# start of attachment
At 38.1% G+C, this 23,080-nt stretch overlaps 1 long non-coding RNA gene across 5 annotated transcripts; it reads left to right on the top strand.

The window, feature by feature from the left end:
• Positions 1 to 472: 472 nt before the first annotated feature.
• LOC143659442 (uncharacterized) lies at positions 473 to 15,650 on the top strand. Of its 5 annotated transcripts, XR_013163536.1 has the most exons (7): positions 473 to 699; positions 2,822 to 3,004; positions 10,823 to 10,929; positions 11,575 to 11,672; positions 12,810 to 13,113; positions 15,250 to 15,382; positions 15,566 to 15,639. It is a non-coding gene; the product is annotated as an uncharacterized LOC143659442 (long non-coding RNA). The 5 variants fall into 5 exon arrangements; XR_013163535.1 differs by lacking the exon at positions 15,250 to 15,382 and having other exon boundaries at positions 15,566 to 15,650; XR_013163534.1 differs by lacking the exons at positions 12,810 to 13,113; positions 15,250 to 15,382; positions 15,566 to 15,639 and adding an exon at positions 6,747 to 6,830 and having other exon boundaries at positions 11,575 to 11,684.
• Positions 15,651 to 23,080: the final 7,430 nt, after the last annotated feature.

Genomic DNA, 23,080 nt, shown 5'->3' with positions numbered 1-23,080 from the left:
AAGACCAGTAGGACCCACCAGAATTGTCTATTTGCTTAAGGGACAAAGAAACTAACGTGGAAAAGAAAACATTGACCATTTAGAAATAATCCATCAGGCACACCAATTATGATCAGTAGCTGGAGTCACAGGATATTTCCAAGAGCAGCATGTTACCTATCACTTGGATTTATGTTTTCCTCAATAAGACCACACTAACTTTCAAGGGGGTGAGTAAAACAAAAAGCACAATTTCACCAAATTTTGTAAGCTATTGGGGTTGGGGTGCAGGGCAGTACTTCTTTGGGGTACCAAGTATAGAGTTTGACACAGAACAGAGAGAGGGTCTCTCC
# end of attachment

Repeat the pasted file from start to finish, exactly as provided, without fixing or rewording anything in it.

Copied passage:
At 38.1% G+C, this 23,080-nt stretch overlaps 1 long non-coding RNA gene across 5 annotated transcripts; it reads left to right on the top strand.

The window, feature by feature from the left end:
• Positions 1 to 472: 472 nt before the first annotated feature.
• LOC143659442 (uncharacterized) lies at positions 473 to 15,650 on the top strand. Of its 5 annotated transcripts, XR_013163536.1 has the most exons (7): positions 473 to 699; positions 2,822 to 3,004; positions 10,823 to 10,929; positions 11,575 to 11,672; positions 12,810 to 13,113; positions 15,250 to 15,382; positions 15,566 to 15,639. It is a non-coding gene; the product is annotated as an uncharacterized LOC143659442 (long non-coding RNA). The 5 variants fall into 5 exon arrangements; XR_013163535.1 differs by lacking the exon at positions 15,250 to 15,382 and having other exon boundaries at positions 15,566 to 15,650; XR_013163534.1 differs by lacking the exons at positions 12,810 to 13,113; positions 15,250 to 15,382; positions 15,566 to 15,639 and adding an exon at positions 6,747 to 6,830 and having other exon boundaries at positions 11,575 to 11,684.
• Positions 15,651 to 23,080: the final 7,430 nt, after the last annotated feature.

Genomic DNA, 23,080 nt, shown 5'->3' with positions numbered 1-23,080 from the left:
AAGACCAGTAGGACCCACCAGAATTGTCTATTTGCTTAAGGGACAAAGAAACTAACGTGGAAAAGAAAACATTGACCATTTAGAAATAATCCATCAGGCACACCAATTATGATCAGTAGCTGGAGTCACAGGATATTTCCAAGAGCAGCATGTTACCTATCACTTGGATTTATGTTTTCCTCAATAAGACCACACTAACTTTCAAGGGGGTGAGTAAAACAAAAAGCACAATTTCACCAAATTTTGTAAGCTATTGGGGTTGGGGTGCAGGGCAGTACTTCTTTGGGGTACCAAGTATAGAGTTTGACACAGAACAGAGAGAGGGTCTCTCC